FIG. 8 shows a circuitry embodiment of the diagram of FIG. 7. In detail, a memory 40 comprises a cell array 41 wherein a memory cell F of flash EEPROM type is addressed to be read. Memory cell F therefore has a source terminal connected to ground, a gate terminal biased at voltage VR and a drain terminal connected, by selection and bias circuits not shown, to a first intermediate node 42 and to the drain terminal of a PMOS transistor 43 diode-connected. The PMOS transistor 43 has a gate terminal connected to the gate terminals of three other PMOS transistors 44, 45 and 46 with which it forms three first PMOS current mirrors 50, 51 and 52 of 1:3, 1:2 and 1:2 type, respectively.
The PMOS transistors 44, 45 and 46 are connected to three respective reference cells R3, R2, R1 by respective NMOS current mirrors 54, 55 and 56 and respective second PMOS current mirrors 58, 59 and 60. In detail, the reference cells R3, R2 and R1 are arranged in a small array 61 and are written so that each supplies, at the reading voltage VR, the respective reference current IR3, IR2 and IR1. The drain terminals of the reference cells R3, R2 and R1 are connected to a diode-connected PMOS transistor of the respective second PMOS current mirrors 58, 59 and 60. The second PMOS current mirrors 58, 59 and 60 are 1:1 mirrors, which exactly carry the currents of the respective reference cell R3, R2 and R1 to the NMOS current mirrors 54, 55 and 56. In turn the NMOS current mirrors 54, 55 and 56 are 1:2 current mirrors that amplify the respective reference current IR3, IR2, and IR1 by two, forcing a current equal to twice the respective reference current in a respective intermediate node 61, 62 and 63 (which connects them to transistors 44, 45 and 46).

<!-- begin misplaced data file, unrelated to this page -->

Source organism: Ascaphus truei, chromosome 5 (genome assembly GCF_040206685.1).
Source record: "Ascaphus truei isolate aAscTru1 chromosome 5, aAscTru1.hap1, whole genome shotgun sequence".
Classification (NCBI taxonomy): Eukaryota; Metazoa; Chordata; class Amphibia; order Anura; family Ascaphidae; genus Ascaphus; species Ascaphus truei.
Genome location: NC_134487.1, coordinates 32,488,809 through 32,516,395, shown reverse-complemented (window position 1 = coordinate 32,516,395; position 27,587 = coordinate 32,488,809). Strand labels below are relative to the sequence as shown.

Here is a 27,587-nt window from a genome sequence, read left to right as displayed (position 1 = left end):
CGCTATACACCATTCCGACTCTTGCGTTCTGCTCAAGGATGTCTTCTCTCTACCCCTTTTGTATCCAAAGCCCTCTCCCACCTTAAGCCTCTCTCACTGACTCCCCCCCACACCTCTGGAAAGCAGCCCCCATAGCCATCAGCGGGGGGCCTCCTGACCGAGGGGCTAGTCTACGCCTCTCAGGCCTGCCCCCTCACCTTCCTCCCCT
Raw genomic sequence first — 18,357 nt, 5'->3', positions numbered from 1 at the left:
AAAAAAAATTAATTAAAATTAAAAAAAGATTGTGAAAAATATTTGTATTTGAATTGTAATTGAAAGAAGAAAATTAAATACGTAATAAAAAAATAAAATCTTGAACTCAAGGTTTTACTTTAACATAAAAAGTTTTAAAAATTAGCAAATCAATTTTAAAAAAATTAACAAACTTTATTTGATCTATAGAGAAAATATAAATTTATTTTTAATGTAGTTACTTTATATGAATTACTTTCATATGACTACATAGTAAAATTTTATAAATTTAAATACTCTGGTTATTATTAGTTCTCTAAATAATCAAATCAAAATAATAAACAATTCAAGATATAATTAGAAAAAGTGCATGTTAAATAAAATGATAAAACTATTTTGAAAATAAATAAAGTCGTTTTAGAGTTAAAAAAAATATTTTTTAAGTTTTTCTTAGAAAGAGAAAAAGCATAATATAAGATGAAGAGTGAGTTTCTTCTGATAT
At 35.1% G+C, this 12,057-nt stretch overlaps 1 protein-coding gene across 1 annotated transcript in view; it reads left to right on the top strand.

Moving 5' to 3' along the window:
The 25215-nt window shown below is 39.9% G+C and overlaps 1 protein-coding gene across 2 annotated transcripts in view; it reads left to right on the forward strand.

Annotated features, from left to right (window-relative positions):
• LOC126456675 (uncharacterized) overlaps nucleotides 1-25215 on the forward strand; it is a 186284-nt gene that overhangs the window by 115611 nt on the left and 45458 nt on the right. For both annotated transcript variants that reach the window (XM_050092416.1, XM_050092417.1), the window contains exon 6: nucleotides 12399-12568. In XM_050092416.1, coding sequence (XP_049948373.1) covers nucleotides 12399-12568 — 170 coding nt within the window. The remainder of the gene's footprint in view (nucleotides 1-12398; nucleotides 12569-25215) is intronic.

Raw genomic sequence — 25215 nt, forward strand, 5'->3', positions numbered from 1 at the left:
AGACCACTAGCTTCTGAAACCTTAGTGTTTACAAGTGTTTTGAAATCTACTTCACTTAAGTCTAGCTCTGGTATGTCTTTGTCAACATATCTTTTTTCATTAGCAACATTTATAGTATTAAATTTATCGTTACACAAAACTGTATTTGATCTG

The second intermediate nodes 61, 62 and 63 are each connected to a first input of a respective comparator 65, 66 and 67, the second inputs of which are all connected to the first intermediate node 42.
In practice, in FIG. 8, the mirrors 50, 54 form the sensing circuit 32 of FIG. 7, the mirrors 51, 55 form the sensing circuit 31 and the mirrors 52, 56 form the sensing circuit 30.
The advantages of the described reading method and the memory are evident from the above description. In particular, it is emphasized that they increase the available current dynamics and thus reduce the probability of reading errors without requiring a corresponding increase in the reading voltage. The reading voltage is also kept at a relatively low value thanks to the fact that the threshold voltage of the reference cell with the highest threshold (voltage at which the reference cell begins to conduct current) is set equal to the highest value of the “01” distribution and discrimination is guaranteed by the greater amplification of the cell current with respect to the respective reference currents.
Finally it will be clear that many modifications and variants may be introduced to the method and memory described and illustrated herein, all of which come within the scope of the invention as defined in the accompanying Claims.
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|U.S. Classification||365/168, 365/185.21, 365/185.19, 365/185.03|
|International Classification||G11C16/02, G11C11/56|
|Jun 23, 2000||AS||Assignment|